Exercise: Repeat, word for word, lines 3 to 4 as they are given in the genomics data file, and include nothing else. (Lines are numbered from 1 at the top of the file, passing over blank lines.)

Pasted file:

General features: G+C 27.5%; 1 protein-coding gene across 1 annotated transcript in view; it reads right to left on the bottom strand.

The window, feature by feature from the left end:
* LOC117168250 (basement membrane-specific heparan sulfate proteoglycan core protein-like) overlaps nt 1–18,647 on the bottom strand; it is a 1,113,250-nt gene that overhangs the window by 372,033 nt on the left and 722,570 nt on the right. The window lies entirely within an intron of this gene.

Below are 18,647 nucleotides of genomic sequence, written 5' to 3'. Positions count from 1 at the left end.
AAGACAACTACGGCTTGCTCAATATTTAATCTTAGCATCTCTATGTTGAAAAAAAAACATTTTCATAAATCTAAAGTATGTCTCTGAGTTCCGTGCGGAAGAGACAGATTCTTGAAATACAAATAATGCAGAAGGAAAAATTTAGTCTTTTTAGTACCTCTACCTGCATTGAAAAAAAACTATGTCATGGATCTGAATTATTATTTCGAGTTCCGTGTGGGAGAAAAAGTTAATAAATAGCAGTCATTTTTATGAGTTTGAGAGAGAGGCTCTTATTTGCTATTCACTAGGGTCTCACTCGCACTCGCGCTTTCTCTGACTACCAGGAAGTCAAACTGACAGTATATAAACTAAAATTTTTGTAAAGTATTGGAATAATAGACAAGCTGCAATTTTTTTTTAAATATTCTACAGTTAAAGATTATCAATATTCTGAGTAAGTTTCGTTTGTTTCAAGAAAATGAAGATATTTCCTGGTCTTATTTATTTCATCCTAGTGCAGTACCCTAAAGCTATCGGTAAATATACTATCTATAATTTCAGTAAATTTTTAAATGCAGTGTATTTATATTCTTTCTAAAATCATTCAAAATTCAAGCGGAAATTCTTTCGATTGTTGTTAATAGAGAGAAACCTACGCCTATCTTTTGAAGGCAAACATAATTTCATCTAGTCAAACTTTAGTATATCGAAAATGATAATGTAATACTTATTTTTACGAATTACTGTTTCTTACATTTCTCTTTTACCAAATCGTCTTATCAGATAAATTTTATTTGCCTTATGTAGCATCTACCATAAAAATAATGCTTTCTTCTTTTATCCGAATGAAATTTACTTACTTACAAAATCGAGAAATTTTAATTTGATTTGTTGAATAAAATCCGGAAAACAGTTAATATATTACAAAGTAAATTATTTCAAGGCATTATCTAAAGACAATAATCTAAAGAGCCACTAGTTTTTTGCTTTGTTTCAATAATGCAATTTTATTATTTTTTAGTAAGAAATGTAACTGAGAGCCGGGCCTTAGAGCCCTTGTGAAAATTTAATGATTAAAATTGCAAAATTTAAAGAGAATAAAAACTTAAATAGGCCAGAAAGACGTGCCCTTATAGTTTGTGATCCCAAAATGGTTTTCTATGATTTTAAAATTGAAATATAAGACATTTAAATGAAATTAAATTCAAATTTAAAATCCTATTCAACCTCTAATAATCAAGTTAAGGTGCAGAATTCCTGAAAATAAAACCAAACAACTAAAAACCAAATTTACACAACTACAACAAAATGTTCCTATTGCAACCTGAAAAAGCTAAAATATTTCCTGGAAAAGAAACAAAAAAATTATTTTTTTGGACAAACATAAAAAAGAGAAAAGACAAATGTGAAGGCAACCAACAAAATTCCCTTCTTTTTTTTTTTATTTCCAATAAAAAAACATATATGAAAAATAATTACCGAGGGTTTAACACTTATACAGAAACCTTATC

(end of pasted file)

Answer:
* LOC117168250 (basement membrane-specific heparan sulfate proteoglycan core protein-like) overlaps nt 1–18,647 on the bottom strand; it is a 1,113,250-nt gene that overhangs the window by 372,033 nt on the left and 722,570 nt on the right. The window lies entirely within an intron of this gene.

Below are 18,647 nucleotides of genomic sequence, written 5' to 3'. Positions count from 1 at the left end.